From the Hebrew name יְהוּדָה (Yehudah), probably derived from יָדָה (yadah) meaning "praise". In the Old Testament Judah is the fourth of the twelve sons of Jacob by Leah, and the ancestor of the tribe of Judah. An explanation for his name is given in Genesis 29:35. His tribe eventually formed the Kingdom of Judah in the south of Israel. King David and Jesus were among the descendants of him and his wife Tamar. This name was also borne by Judah Maccabee, the Jewish priest who revolted against Seleucid rule in the 2nd century BC, as told in the Books of Maccabees.... [more]
Julio m Spanish
Spanish form of Julius.
Kali 1 f & m Hinduism, Bengali, Tamil
Means "the black one" in Sanskrit. The Hindu goddess Kali is the fierce destructive form of the wife of Shiva. She is usually depicted with black skin and four arms, holding a severed head and brandishing a sword. As a personal name, it is generally masculine in India.
Kandi f English
Variant of Candy.
Kelly m & f Irish, English
Anglicized form of the Irish given name Ceallach or the surname derived from it Ó Ceallaigh. As a surname, it has been borne by actor and dancer Gene Kelly (1912-1996) and actress and princess Grace Kelly (1929-1982).... [more]
Khadija f Arabic
Means "premature child" in Arabic. This was the name of the Prophet Muhammad's first wife and the mother of all of his children, with the exception of one. She was a wealthy merchant and a widow when they married in the year 595. Muhammad received his first revelation 15 years after their marriage, and she was the first person to convert to Islam.
Kiyoshi m Japanese
From Japanese (kiyoshi) or (kiyoshi) both meaning "pure". Other kanji or kanji combinations can also form this name.
Kostas m Greek, Lithuanian
Greek short form of Konstantinos and Lithuanian short form of Konstantinas.
Kostya m Russian
Russian diminutive of Konstantin.
Kouki m Japanese
Alternate transcription of Japanese Kanji 光希 or 幸輝 (see Kōki).
Krzysztof m Polish
Polish form of Christopher.
Larry m English
Diminutive of Laurence 1. A notable bearer is former basketball player Larry Bird (1956-).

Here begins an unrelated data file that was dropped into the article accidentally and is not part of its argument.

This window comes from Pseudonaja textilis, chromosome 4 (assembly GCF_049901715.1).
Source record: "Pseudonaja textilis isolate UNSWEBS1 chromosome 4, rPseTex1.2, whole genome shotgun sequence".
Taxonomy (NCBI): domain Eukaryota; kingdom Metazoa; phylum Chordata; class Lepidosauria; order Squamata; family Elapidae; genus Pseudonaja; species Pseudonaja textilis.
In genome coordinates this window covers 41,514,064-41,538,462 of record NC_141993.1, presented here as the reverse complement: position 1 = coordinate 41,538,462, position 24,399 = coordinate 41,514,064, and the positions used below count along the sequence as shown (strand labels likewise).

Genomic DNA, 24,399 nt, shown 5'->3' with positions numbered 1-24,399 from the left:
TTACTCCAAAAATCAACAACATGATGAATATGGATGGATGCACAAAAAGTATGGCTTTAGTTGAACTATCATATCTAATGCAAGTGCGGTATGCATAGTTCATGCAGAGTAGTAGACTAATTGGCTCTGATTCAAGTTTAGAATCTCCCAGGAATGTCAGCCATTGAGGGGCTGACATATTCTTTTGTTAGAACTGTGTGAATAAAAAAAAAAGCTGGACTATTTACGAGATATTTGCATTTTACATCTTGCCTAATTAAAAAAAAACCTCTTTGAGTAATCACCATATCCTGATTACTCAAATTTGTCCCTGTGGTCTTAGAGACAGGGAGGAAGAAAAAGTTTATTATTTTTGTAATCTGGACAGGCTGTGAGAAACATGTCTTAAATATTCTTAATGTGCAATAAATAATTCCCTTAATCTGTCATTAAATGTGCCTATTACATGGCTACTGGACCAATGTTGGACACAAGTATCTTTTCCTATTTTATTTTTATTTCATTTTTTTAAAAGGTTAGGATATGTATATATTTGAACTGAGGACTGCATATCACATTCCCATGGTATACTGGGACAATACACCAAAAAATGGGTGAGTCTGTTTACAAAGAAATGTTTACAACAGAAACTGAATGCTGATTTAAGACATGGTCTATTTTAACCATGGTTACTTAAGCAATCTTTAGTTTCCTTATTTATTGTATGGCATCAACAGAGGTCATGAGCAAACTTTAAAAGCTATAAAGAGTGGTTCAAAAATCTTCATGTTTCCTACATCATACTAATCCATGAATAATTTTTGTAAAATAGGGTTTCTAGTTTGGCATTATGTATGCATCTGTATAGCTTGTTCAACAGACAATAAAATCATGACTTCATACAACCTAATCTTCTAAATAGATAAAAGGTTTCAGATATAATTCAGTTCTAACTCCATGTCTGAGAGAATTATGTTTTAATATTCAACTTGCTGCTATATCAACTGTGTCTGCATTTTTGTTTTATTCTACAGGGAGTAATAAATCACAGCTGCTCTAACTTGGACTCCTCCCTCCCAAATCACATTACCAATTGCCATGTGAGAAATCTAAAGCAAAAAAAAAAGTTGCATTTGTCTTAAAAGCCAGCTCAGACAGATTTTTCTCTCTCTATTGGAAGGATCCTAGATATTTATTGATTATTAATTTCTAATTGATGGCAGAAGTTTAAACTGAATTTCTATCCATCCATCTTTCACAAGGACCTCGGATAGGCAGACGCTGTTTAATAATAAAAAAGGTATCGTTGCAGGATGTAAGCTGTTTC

László m Hungarian
Hungarian form of Vladislav. Saint László was an 11th-century king of Hungary, looked upon as the embodiment of Christian virtue and bravery.
Lefty m English
From a nickname, in most cases given to a left-handed person.
Lennox m & f English (Modern)
From a Scottish surname that was derived from the name of a district in Scotland. The district, called Leamhnachd in Gaelic, possibly means "place of elms". This name steadily rose in popularity in the 2000s, at the same time as the similar-sounding (but unrelated) names Lennon and Knox.
Lenny m English
Diminutive of Leonard.
Leona f English, Czech
Feminine form of Leon.
Lew 1 m English
Short form of Lewis.
Lorena 2 f English
Latinized form of Lauren. This name was first brought to public attention in America by the song Lorena (1856), written by Joseph Webster, who was said to have created the name as an anagram of Lenore (from the character in Poe's poem The Raven).
Lou f & m English, French
Short form of Louise or Louis. Famous bearers include the baseball player Lou Gehrig (1903-1941) and the musician Lou Reed (1942-2013).
Lovemore m Southern African
From the English words love and more. This name is most common in Zimbabwe and elsewhere in Southern Africa.
Lucia f Italian, German, Dutch, English, Swedish, Norwegian, Danish, Romanian, Slovak, Ancient Roman
Feminine form of Lucius. Saint Lucia was a 4th-century martyr from Syracuse. She was said to have had her eyes gouged out, and thus she is the patron saint of the blind. She was widely revered in the Middle Ages, and her name has been used throughout Christian Europe (in various spellings). It has been used in the England since the 12th century, usually in the spellings Lucy or Luce.
Luisito m Spanish
Diminutive of Luis.
Lyn f English
Variant of Lynn.
Manny m English
Short form of Emmanuel.
Maribel f Spanish
Short form of María Isabel.
Maricela f Spanish
Combination of María and Celia.
Marlen 2 f German
Variant of Marlene.
Marvin m English, German, Dutch
From an English surname that was derived from the Welsh given name Merfyn or the Old English name Mærwine. As an American given name, it steadily rose in popularity through the beginnings of the 20th century and peaked in the early 1930s (closely mirroring the similar-sounding but unrelated name Melvin). A famous bearer was the American musician Marvin Gaye (1939-1984).
Masahiko m Japanese
From Japanese (masa) meaning "elegant, graceful" or (masa) meaning "right, proper" combined with (hiko) meaning "boy, prince". This name can be formed from other kanji combinations as well.
Mate 2 m Croatian
Diminutive of Matej or Matija.
Mavzuna f Tajik
Derived from Arabic موْزون (mawzun) meaning "balanced, poised", a derivative of وزن (wazana).
Max m German, English, Swedish, Norwegian, Danish, Finnish, Dutch, Czech, Russian, French, Catalan
Short form of Maximilian or Maxim. In English it can also be short for Maxwell, and it coincides with the informal word max, short for maximum.... [more]
Maximilian m German, English, Swedish, Norwegian (Rare), Danish (Rare)
From the Roman name Maximilianus, which was derived from Maximus. It was borne by a 3rd-century saint and martyr. In the 15th century the Holy Roman emperor Frederick III gave this name to his son and eventual heir. In this case it was a blend of the names of the Roman generals Fabius Maximus and Cornelius Scipio Aemilianus (see Emiliano), whom Frederick admired. It was subsequently borne by a second Holy Roman emperor, two kings of Bavaria, and a short-lived Habsburg emperor of Mexico.
Michael m English, German, Danish, Swedish, Norwegian, Dutch, Czech, Biblical, Biblical Latin, Biblical Greek